Coaches can create drills to help players focus on those shots.Why sports are becoming all about numbers — lots and lots of numbers | Silke Schmidt | May 21, 2020 | Science News For Students
Prince may have pranced around like a carefree libertine onstage, but in rehearsal he was more drill sergeant than sprite.Speed Read: The Juiciest Bits From the History of ‘Purple Rain’ | Jennie Yabroff | January 1, 2015 | THE DAILY BEAST
As I forced my exhausted body to exercise, I yelled at my legs like a drill sergeant, demanding five more minutes or one more set.
For example, studies cited in the report have shown a higher incidence of birth defects for people living near drill sites.
In place of horses, underclassmen would pull the field pieces around the drill ground.
And as it turns out, those adorable pink drill bits are potentially facilitating the addition of carcinogens into the environment.The Misogynistic Companies Jumping On The Breast Cancer Bandwagon | Emily Shire | October 16, 2014 | THE DAILY BEAST
His drill-like nose, his powerful fore-legs and big, strong feet all served to make him the fastest digger in Pleasant Valley.The Tale of Grandfather Mole | Arthur Scott Bailey
A minikin three-and-a-half-feet Colonel, being one day at the drill, was examining a strapper of six feet four.The Book of Anecdotes and Budget of Fun; | Various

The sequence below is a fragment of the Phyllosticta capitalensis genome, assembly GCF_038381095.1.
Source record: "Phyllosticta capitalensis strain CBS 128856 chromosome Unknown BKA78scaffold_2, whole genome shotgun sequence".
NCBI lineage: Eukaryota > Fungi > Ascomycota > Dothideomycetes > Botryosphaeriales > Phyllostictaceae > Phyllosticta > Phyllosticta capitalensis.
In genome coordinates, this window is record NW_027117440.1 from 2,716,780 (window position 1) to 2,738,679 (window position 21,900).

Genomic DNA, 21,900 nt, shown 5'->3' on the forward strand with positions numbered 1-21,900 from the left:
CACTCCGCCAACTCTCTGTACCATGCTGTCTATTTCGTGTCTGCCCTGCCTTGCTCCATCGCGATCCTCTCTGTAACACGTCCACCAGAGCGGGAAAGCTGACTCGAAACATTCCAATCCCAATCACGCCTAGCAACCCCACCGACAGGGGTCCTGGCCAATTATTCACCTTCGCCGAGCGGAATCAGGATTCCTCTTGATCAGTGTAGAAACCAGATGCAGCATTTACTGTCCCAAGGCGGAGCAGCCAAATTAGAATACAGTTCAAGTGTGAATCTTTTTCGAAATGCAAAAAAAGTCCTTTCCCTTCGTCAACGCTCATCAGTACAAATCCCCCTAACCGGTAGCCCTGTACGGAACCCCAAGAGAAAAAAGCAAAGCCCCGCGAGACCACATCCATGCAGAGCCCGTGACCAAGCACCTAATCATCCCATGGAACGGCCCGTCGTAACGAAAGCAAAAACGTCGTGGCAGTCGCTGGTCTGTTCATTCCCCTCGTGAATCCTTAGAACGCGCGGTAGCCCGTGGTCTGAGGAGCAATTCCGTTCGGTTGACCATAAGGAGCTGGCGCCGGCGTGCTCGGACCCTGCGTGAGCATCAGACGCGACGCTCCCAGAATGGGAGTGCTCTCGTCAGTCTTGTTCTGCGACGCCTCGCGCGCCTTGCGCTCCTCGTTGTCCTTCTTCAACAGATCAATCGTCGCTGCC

She rode the drill every day, like any soldier; and she could take the bugle and direct the evolutions herself.A Horse's Tale | Mark Twain
They were learning how to drill, how to fire, how to dig ditches and build impromptu forts in haste.Ways of War and Peace | Delia Austrian
It was explained that great difficulty frequently exists in getting firemen to take part in a boat drill.Loss of the Steamship 'Titanic' | British Government
British Dictionary definitions for drill (1 of 4)
a rotating tool that is inserted into a drilling machine or tool for boring cylindrical holes
a hand tool, either manually or electrically operated, for drilling holes
training in procedures or movements, as for ceremonial parades or the use of weapons
(as modifier): drill hall
strict and often repetitious training or exercises used as a method of teaching
informal correct procedure or routine
a marine gastropod mollusc, Urosalpinx cinera, closely related to the whelk, that preys on oysters
to pierce, bore, or cut (a hole) in (material) with or as if with a drill: to drill a hole; to drill metal
to instruct or be instructed in military procedures or movements
(tr) to teach by rigorous exercises or training
(tr) informal to hit (a ball) in a straight line at great speed
(tr) informal to riddle with bullets
- See also drill down
- drillable, adjective
- driller, noun
British Dictionary definitions for drill (2 of 4)
a machine for planting seeds in rows or depositing fertilizer
a small furrow in which seeds are sown
a row of seeds planted using a drill
to plant (seeds) by means of a drill
- driller, noun
British Dictionary definitions for drill (3 of 4)
a hard-wearing twill-weave cotton cloth, used for uniforms, etc
British Dictionary definitions for drill (4 of 4)
an Old World monkey, Mandrillus leucophaeus, of W Africa, related to the mandrill but smaller and less brightly coloured
Collins English Dictionary - Complete & Unabridged 2012 Digital Edition © William Collins Sons & Co. Ltd. 1979, 1986 © HarperCollins Publishers 1998, 2000, 2003, 2005, 2006, 2007, 2009, 2012